Sign up for newsletters, coupons and bonuses online – it will not cost you anything except some time and possibly aggravation. But, there’s enough money in it to be worth the aggravation if you are focused and methodical and do not get bogged down in irrelevant minutia.
Before you begin signing up for newsletters, coupons and stuff from companies and brands, first set up a free email address that you will not use as your personal email address. Once you start signing up for newsletters and so on, the snowballing effect* on your inbox will quickly be overwhelming and you do NOT want this confused with personal or work email. This email address, which you can set up for free on Yahoo or Gmail or several other places, will be dedicated to coupon and sale related stuff only.
I’ll tell you my methods and reasoning, and use what you like.
First, I pick brands that I like, such as Lancome and Yankee Candle. On their webpage, they’ll have sign-ups for their newsletter to get details of new products, sales, samples, offers, specials, clearances, web flash sales, printable coupons, blogs, etc. You’re going to have to experiment with this one to see which ones you like. For example, Yankee Candle will offer a printable coupon that is specific to your email that you can use.
Second, I pick stores that often carry brands that I like or have sales that I would be interested in, such as Kitchen Collection, Sears, Kohl’s, Williams Sonoma, etc. You may want the department store emails because they may alert you ahead of time to a store sale, or announce a web-only sale, or give you an extra coupon for additional discounts off of announced sale prices, or just as a reminder about their sales whether online or in-store.
Third, I pick coupon code aggregate sites. My favorite is Ebates – more on this later – but this helps me find any coupon codes online that can be for any store that publishes coupon codes, so that I only have to bookmark one place and just go to Ebates. They send daily and other regular summaries, as well as letting you know of the special of the day – double rebate money back.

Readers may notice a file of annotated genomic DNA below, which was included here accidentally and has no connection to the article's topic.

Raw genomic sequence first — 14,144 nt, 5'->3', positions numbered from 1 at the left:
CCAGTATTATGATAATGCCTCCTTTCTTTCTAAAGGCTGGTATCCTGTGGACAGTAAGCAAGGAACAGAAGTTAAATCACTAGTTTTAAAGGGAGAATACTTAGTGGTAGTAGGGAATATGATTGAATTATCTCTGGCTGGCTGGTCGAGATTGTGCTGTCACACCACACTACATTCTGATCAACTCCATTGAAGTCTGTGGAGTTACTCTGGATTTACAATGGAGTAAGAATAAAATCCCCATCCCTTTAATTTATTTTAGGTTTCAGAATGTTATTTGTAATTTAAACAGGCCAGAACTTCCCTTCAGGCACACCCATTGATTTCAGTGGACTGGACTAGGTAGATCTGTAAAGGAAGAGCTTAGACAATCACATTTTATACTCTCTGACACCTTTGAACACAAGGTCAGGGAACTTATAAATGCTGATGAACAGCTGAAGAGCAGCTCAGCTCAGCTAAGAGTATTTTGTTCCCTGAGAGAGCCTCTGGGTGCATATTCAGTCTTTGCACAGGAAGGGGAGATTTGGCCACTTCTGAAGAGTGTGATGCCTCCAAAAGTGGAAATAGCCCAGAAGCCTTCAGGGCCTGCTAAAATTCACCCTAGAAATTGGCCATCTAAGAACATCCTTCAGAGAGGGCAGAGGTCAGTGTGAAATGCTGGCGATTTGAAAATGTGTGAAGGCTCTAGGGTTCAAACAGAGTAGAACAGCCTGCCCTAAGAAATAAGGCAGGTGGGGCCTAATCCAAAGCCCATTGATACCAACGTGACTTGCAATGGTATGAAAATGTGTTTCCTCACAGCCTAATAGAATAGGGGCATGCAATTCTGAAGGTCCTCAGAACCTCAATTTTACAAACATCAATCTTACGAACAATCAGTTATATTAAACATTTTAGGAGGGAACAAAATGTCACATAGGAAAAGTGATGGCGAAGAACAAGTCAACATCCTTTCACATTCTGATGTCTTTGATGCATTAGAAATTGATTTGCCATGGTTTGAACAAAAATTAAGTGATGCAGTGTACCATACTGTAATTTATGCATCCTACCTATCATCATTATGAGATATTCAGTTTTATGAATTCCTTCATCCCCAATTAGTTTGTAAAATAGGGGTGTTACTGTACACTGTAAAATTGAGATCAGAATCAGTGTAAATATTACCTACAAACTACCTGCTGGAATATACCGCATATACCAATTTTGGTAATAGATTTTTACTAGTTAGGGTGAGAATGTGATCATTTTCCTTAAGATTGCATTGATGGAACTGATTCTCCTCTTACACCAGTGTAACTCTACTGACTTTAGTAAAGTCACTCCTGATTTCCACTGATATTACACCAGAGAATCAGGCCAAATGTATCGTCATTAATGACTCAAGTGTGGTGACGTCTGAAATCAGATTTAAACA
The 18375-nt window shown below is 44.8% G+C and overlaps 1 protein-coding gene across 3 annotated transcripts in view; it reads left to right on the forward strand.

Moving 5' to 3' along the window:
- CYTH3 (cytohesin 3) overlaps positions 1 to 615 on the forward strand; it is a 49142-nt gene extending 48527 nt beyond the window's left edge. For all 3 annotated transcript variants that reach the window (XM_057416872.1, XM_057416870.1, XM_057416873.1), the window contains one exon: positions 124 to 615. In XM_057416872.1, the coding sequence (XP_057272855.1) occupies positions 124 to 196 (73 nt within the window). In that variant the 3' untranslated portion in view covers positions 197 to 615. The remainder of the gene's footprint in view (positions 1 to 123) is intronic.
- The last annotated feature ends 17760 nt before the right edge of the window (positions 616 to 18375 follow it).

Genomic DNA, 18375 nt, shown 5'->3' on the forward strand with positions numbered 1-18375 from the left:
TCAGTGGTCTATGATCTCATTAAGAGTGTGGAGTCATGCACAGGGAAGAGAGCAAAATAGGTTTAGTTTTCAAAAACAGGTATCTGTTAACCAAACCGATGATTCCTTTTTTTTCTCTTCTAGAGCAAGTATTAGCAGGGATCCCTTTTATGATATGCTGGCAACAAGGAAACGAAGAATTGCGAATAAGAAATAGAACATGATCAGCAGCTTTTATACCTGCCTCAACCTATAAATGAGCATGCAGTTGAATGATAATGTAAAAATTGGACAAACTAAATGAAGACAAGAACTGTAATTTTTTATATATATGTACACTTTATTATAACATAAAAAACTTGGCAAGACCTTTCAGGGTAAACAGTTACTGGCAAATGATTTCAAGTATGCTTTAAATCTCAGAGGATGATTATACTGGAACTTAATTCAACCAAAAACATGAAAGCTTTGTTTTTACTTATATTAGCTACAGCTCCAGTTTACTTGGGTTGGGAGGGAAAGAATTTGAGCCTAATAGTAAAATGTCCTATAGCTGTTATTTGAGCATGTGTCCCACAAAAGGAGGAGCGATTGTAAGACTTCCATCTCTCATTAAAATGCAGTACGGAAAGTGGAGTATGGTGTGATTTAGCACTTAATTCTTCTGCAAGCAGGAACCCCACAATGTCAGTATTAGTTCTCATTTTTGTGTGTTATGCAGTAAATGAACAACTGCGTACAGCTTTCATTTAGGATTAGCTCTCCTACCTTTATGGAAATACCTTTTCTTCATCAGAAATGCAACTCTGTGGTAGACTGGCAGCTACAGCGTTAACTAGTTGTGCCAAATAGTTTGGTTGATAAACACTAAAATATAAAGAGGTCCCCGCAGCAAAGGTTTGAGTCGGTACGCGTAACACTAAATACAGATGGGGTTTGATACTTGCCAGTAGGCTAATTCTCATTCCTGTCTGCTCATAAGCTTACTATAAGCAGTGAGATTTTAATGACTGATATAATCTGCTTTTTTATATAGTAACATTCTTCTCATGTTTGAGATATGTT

Fourth, I sign up for money-saving blogs that offer other tips and hints. Lots of them. Probably too many. When I start to notice that some get repetitive, talk about irrelevant things too often, or just recycle what other blogs are saying, I unsubscribe.
Fifth, I sign up for points-earning, bonus websites that give you money for nothing. Where you don’t have to print anything or spend any money on them, you just get free money and stuff. Yes, it does exist.
Here’s a sample of which ones I signed up for and why:
1. Brands – I sign up for most restaurant websites, you’ll want to pick the ones in your area. The reason is because it is rare for a restaurant (except for large chain nationwide ones) to offer a coupon code that can be published and re-used. Most of the ones I’ve seen have been user-specific. They want you to print out the email with your name on it and only you use it, and only use it once. You’ll get to know which ones are like this, and which ones you can ditch in favor of aggregate sites or bookmarks. Also, signing up for emails at restaurants gives you lots of freebies – they will send you a coupon with your name on it for your birthday, good for some sort of bonus. Or various other members-only specials at times. This can get overwhelming, so I use a different birthday date for every site I sign up for, that way, the bonuses are scattered throughout the year. I’ve never been asked for my ID to prove my birthday at any of these places, because you’ll have the individual email with your name on it. Also, WHY would you give out your actual birthday to ANY site?
2. Stores – certain in-store and online sales are specific to the user, or will have a coupon with a bar code. Sears/Kmart has a “shop your way” program with a coded coupon that matches your rewards card. Yankee Candle also has coded coupons that are email only, and Bed Bath and Beyond (while they do real mail coupons a lot) will have a text message coupon with a code. You’ll get to know which ones are specific, and that you’ll need to be signed up with them to use.